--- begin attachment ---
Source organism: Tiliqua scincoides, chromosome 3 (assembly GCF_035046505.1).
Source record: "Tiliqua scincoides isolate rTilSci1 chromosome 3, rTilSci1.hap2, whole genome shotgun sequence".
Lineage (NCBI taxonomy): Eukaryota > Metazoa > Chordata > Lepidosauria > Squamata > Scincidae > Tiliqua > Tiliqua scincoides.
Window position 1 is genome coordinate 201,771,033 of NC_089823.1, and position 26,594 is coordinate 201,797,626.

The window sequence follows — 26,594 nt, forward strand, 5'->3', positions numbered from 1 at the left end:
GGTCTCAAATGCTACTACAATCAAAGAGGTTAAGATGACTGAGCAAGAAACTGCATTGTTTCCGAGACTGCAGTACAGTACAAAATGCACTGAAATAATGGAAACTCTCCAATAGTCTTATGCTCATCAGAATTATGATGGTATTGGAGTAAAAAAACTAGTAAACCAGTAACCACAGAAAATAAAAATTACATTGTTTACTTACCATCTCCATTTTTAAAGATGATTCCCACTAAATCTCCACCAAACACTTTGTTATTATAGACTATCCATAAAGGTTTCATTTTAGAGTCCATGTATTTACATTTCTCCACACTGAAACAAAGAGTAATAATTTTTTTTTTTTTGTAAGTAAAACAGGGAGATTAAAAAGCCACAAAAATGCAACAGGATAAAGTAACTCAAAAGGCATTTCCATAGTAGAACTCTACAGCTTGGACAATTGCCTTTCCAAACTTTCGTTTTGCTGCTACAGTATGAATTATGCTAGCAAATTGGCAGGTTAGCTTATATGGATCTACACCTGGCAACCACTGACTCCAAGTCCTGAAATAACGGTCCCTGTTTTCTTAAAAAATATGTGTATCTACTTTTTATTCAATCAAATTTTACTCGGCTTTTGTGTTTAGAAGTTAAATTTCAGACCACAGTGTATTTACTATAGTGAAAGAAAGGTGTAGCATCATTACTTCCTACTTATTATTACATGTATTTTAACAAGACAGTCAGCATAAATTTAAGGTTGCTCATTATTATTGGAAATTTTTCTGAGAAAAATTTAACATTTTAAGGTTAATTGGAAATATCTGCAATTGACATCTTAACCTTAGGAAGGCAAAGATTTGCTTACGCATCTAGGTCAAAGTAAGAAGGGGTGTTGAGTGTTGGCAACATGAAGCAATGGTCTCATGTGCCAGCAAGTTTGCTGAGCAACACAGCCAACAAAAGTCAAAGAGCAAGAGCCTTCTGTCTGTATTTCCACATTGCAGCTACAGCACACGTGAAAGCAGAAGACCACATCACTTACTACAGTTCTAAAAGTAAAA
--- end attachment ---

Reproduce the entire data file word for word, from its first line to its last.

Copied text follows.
Source organism: Tiliqua scincoides, chromosome 3 (assembly GCF_035046505.1).
Source record: "Tiliqua scincoides isolate rTilSci1 chromosome 3, rTilSci1.hap2, whole genome shotgun sequence".
Lineage (NCBI taxonomy): Eukaryota > Metazoa > Chordata > Lepidosauria > Squamata > Scincidae > Tiliqua > Tiliqua scincoides.
Window position 1 is genome coordinate 201,771,033 of NC_089823.1, and position 26,594 is coordinate 201,797,626.

The window sequence follows — 26,594 nt, forward strand, 5'->3', positions numbered from 1 at the left end:
GGTCTCAAATGCTACTACAATCAAAGAGGTTAAGATGACTGAGCAAGAAACTGCATTGTTTCCGAGACTGCAGTACAGTACAAAATGCACTGAAATAATGGAAACTCTCCAATAGTCTTATGCTCATCAGAATTATGATGGTATTGGAGTAAAAAAACTAGTAAACCAGTAACCACAGAAAATAAAAATTACATTGTTTACTTACCATCTCCATTTTTAAAGATGATTCCCACTAAATCTCCACCAAACACTTTGTTATTATAGACTATCCATAAAGGTTTCATTTTAGAGTCCATGTATTTACATTTCTCCACACTGAAACAAAGAGTAATAATTTTTTTTTTTTTGTAAGTAAAACAGGGAGATTAAAAAGCCACAAAAATGCAACAGGATAAAGTAACTCAAAAGGCATTTCCATAGTAGAACTCTACAGCTTGGACAATTGCCTTTCCAAACTTTCGTTTTGCTGCTACAGTATGAATTATGCTAGCAAATTGGCAGGTTAGCTTATATGGATCTACACCTGGCAACCACTGACTCCAAGTCCTGAAATAACGGTCCCTGTTTTCTTAAAAAATATGTGTATCTACTTTTTATTCAATCAAATTTTACTCGGCTTTTGTGTTTAGAAGTTAAATTTCAGACCACAGTGTATTTACTATAGTGAAAGAAAGGTGTAGCATCATTACTTCCTACTTATTATTACATGTATTTTAACAAGACAGTCAGCATAAATTTAAGGTTGCTCATTATTATTGGAAATTTTTCTGAGAAAAATTTAACATTTTAAGGTTAATTGGAAATATCTGCAATTGACATCTTAACCTTAGGAAGGCAAAGATTTGCTTACGCATCTAGGTCAAAGTAAGAAGGGGTGTTGAGTGTTGGCAACATGAAGCAATGGTCTCATGTGCCAGCAAGTTTGCTGAGCAACACAGCCAACAAAAGTCAAAGAGCAAGAGCCTTCTGTCTGTATTTCCACATTGCAGCTACAGCACACGTGAAAGCAGAAGACCACATCACTTACTACAGTTCTAAAAGTAAAA